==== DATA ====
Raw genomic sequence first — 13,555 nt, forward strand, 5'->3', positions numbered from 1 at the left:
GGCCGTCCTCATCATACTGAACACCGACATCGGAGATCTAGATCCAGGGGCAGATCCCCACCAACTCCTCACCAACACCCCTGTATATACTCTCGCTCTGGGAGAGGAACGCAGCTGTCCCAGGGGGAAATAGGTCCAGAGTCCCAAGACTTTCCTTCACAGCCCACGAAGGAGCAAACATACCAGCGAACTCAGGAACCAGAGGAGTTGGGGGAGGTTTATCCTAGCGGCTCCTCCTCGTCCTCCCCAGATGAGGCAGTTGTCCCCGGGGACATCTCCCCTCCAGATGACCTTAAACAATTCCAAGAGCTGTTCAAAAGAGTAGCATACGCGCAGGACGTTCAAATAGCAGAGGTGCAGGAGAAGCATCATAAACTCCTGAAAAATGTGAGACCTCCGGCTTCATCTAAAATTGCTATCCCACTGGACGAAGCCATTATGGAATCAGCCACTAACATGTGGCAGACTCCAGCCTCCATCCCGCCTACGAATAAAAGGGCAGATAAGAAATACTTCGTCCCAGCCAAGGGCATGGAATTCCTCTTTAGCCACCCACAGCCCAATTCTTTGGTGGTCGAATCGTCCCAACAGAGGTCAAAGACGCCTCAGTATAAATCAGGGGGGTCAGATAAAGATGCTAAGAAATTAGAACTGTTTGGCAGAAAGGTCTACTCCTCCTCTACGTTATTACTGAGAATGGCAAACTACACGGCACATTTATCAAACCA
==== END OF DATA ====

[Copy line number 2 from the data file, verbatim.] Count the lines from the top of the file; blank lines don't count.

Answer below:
GGCCGTCCTCATCATACTGAACACCGACATCGGAGATCTAGATCCAGGGGCAGATCCCCACCAACTCCTCACCAACACCCCTGTATATACTCTCGCTCTGGGAGAGGAACGCAGCTGTCCCAGGGGGAAATAGGTCCAGAGTCCCAAGACTTTCCTTCACAGCCCACGAAGGAGCAAACATACCAGCGAACTCAGGAACCAGAGGAGTTGGGGGAGGTTTATCCTAGCGGCTCCTCCTCGTCCTCCCCAGATGAGGCAGTTGTCCCCGGGGACATCTCCCCTCCAGATGACCTTAAACAATTCCAAGAGCTGTTCAAAAGAGTAGCATACGCGCAGGACGTTCAAATAGCAGAGGTGCAGGAGAAGCATCATAAACTCCTGAAAAATGTGAGACCTCCGGCTTCATCTAAAATTGCTATCCCACTGGACGAAGCCATTATGGAATCAGCCACTAACATGTGGCAGACTCCAGCCTCCATCCCGCCTACGAATAAAAGGGCAGATAAGAAATACTTCGTCCCAGCCAAGGGCATGGAATTCCTCTTTAGCCACCCACAGCCCAATTCTTTGGTGGTCGAATCGTCCCAACAGAGGTCAAAGACGCCTCAGTATAAATCAGGGGGGTCAGATAAAGATGCTAAGAAATTAGAACTGTTTGGCAGAAAGGTCTACTCCTCCTCTACGTTATTACTGAGAATGGCAAACTACACGGCACATTTATCAAACCA